Fraser’s goal was to reduce Australia’s universal health insurance scheme to a residual system for low-income earners. This effectively abolished the guarantee of universal health insurance coverage.
Although organized labor played little role in the development of Medibank, the Coalition’s attack was the perfect opportunity for rank-and-file unionists to mobilize against the wider Fraser agenda. In July 1976, Australian unions called a national strike that saw up to two million workers walk off the job in defense of Medibank. It was one of the few general strikes in Australia’s history.
In the mid ’70s, the idea of striking to advance a nonindustrial political agenda was still relatively novel. However, it was in line with an emerging trend toward politically oriented industrial action. Sydney building workers had pioneered “green bans” on ecologically, historically, or socially destructive projects.
In the wake of Indonesia’s 1975 invasion of East Timor, maritime unions placed bans on Indonesian shipping. Railway and maritime unions blockaded uranium shipments in support of the antinuclear movement. Unions in Queensland also launched political strikes defending civil liberties against Joh Bjelke-Petersen’s hard-right state government.
The 24-hour Medibank general strike shut down public transport, closed schools and most industrial enterprises, and grounded aviation. Even pubs shut their doors. However, the Australian Council of Trade Unions (ACTU) only grudgingly backed the strike.
ACTU president Bob Hawke — who hailed from Labor’s right faction — believed that union militancy would stymie negotiations over Medibank between the trade union movement and the Fraser government. The ACTU did not organize union-sanctioned rallies or marches to back the rank-and-file driven 24-hour shutdown.
The strike did not halt Fraser’s attacks on Medibank, although it did delay them. Strike action also built broad public support for what was already one of Whitlam’s most popular reforms.
From Medibank to Medicare
In 1981, driven by an austerity agenda, the Fraser government moved to abolish Medibank altogether. In addition to its popularity, Medibank was one of Whitlam’s most expensive social policy reforms.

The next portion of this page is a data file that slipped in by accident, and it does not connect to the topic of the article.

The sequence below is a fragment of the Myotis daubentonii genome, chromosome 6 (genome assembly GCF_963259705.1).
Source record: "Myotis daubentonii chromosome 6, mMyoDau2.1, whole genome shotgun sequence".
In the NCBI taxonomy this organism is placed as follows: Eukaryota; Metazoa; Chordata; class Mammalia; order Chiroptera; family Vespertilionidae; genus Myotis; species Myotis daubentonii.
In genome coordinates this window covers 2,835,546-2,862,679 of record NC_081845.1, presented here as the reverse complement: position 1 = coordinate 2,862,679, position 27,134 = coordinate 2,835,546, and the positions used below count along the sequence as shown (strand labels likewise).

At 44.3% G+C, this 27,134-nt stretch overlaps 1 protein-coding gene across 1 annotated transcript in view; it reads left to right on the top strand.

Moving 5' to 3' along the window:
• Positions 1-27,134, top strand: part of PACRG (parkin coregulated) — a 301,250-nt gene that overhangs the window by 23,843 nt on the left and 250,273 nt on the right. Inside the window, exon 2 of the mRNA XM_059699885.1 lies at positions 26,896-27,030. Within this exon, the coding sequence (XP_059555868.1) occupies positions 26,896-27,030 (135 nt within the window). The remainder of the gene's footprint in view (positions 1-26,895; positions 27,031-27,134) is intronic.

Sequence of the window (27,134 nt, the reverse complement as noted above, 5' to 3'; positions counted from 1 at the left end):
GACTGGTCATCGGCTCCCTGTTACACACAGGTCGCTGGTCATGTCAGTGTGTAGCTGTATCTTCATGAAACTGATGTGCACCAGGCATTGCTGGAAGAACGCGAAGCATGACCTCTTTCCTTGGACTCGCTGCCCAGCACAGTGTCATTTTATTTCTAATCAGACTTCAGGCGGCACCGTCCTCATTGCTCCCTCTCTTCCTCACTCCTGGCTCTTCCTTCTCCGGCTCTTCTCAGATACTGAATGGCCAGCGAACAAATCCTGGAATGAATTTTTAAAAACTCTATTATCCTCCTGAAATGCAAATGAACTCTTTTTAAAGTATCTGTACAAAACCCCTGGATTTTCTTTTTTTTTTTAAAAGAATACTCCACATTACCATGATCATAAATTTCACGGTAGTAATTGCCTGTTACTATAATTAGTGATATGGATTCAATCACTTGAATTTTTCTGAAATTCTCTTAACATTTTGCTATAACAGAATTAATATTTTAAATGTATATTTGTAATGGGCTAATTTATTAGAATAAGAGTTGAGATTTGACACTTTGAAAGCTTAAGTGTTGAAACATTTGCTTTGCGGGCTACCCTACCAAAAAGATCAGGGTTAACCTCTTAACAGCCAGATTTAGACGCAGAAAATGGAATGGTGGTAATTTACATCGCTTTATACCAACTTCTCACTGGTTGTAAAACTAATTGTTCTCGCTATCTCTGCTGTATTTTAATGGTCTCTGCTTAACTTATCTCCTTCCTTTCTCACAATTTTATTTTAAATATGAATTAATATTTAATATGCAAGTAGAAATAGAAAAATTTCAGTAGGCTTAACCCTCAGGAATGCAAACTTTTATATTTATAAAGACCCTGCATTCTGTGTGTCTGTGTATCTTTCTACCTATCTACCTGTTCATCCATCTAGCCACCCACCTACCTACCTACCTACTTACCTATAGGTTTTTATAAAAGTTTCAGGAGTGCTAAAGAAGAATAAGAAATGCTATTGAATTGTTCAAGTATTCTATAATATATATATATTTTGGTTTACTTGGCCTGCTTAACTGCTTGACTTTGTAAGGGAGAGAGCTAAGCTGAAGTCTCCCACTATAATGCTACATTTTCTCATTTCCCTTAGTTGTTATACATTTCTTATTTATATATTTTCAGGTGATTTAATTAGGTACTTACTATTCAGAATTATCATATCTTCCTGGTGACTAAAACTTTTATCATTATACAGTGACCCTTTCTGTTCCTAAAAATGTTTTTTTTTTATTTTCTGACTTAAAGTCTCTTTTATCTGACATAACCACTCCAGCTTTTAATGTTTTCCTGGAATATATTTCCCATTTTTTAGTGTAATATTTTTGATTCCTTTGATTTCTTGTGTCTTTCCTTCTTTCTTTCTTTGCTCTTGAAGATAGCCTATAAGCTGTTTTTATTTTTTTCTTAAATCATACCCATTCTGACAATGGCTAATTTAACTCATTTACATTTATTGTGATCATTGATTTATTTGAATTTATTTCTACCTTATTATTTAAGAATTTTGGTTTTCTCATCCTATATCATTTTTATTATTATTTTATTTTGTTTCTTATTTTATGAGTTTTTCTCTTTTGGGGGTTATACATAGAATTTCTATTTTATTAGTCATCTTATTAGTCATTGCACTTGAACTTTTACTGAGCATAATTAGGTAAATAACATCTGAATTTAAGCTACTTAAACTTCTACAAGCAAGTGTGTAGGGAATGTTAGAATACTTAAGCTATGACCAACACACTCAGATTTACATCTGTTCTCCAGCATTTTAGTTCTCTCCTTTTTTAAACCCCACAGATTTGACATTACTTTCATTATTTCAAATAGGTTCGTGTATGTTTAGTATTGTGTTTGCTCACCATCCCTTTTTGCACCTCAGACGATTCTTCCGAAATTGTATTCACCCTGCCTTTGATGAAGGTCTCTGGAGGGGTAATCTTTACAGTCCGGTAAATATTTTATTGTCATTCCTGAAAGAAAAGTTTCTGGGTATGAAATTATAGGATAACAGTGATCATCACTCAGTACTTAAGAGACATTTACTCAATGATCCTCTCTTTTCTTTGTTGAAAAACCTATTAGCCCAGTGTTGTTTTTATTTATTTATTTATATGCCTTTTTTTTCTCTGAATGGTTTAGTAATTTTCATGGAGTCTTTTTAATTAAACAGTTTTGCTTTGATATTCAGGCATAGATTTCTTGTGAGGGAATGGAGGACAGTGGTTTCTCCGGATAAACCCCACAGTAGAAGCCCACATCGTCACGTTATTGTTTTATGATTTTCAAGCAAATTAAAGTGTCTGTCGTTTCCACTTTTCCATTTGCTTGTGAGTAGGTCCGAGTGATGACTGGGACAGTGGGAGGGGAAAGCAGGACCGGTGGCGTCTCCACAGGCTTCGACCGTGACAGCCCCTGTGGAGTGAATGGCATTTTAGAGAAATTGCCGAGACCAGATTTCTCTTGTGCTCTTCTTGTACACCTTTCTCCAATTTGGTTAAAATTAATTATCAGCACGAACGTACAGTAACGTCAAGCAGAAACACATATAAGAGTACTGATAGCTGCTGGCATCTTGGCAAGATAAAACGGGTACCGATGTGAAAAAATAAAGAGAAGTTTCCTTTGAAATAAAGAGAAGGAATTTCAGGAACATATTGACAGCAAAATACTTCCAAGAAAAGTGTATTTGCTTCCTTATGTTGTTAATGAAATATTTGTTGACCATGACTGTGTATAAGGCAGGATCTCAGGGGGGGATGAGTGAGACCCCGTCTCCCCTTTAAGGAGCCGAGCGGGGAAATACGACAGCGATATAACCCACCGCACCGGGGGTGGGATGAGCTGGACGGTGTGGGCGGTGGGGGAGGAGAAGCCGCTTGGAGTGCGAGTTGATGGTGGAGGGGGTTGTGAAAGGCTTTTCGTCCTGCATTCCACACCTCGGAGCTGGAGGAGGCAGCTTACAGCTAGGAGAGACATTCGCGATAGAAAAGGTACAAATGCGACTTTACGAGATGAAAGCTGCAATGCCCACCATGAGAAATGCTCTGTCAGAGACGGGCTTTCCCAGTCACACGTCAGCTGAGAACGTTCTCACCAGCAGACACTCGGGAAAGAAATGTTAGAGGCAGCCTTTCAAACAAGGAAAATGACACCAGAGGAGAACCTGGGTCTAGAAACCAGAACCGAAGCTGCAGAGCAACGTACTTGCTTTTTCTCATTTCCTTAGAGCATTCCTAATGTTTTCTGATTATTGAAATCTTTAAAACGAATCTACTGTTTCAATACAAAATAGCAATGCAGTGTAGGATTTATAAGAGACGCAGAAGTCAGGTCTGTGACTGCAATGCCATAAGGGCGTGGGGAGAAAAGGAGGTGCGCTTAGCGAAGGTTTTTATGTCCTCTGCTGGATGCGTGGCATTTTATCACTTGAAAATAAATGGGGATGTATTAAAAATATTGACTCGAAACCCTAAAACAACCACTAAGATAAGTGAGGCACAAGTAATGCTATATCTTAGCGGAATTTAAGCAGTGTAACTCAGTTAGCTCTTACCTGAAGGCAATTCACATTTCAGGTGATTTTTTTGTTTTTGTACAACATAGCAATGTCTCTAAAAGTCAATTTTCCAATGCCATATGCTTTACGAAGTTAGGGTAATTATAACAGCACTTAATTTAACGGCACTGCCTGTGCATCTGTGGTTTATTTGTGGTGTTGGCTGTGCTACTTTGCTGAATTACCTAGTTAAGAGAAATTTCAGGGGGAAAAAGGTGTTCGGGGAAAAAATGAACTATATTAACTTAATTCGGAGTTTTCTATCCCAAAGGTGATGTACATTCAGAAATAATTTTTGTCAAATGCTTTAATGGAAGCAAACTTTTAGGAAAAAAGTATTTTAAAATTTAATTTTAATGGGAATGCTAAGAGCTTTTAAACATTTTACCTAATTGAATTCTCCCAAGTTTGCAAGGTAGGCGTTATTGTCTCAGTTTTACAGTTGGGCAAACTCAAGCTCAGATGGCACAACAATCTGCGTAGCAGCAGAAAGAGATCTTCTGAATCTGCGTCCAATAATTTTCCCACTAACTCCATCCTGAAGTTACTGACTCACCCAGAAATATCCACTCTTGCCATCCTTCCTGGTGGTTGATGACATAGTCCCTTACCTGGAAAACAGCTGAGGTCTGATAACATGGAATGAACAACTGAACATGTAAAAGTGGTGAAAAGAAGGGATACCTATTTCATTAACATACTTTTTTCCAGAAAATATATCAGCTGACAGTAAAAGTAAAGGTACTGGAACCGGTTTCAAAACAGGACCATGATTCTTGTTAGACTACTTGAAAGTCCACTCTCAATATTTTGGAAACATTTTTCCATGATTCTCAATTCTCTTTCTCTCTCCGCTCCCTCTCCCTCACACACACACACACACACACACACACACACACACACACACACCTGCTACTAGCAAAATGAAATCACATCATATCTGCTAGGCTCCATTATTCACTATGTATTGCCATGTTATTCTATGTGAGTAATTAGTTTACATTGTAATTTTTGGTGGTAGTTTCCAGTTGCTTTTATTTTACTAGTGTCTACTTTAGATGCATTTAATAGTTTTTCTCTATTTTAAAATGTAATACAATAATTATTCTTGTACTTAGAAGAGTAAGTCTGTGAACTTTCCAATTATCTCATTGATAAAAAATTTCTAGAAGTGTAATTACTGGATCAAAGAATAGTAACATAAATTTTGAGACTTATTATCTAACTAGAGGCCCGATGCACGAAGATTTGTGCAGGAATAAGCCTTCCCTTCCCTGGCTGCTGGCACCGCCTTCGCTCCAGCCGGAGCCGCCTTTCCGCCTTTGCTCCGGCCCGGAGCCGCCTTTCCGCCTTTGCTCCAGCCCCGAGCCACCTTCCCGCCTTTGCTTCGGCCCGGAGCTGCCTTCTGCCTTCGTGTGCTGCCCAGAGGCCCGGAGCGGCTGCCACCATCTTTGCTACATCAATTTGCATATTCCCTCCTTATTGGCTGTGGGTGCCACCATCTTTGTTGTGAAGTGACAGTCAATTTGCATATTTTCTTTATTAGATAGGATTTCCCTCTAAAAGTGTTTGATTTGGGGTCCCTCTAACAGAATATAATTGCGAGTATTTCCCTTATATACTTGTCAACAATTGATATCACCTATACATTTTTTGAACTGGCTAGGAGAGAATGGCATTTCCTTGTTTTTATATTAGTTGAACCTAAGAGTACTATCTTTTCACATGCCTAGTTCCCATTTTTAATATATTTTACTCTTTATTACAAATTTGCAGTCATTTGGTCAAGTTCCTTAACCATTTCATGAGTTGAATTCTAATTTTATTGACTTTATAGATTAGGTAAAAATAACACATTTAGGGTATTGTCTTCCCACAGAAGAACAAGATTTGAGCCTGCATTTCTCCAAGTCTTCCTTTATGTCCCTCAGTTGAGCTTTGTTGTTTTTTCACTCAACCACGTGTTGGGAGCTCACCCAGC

From the opposition benches, the ALP leadership showed little enthusiasm for defending Medibank. By now, Cass was the Labor spokesperson on health, and found himself having to defend a scheme he had little taste for. However, the experience of Medibank in operation had largely allayed any public misgivings about universal health insurance while reassuring the medical profession that its interests were not under threat.
Following the 1976 Medibank strike, the unions also threw their considerable social power behind universal health insurance and free, non-means-tested hospital care. This was a crucial factor, since Australian unions could have gone the way of their US counterparts, brokering deals for health insurance with individual employers as part of workplace agreements.
By the early 1980s, Labor’s program for government insisted on imposing wage restraint and buying industrial peace from unions by way of an “Accord” between the unions and government. As a payoff for limiting union rights, Hawke offered workers a “social wage.” Universal health insurance was the most important component of this. In 1982, Labor committed to restoring Medibank in order to win union support for the Accord.
With the Accord sealed in February 1983, the ALP returned to power the following month. Bob Hawke now became prime minister. Having locked unions into a system of centralized wage indexation, the following year Labor delivered on its part of the deal and introduced Medicare, which essentially restored Whitlam’s Medibank.
The legacy of the Accord is still debated, and the ACTU played a contradictory role. Although the union federation bought into an agenda of wage restraint and industrial quiescence, it also extracted concessions that extended the reach of Australia’s hitherto modest welfare state.
Today, Medicare remains a popular but imperfect scheme. Its claim to universality is undermined by the growing “gap” fee that many doctors charge above the scheduled rebate. In addition, it excludes dental care, psychological treatments, and many allied health services, leaving many patients out of pocket. Defending Medicare is a vital task for working-class politics today, but we also need to expand its scope.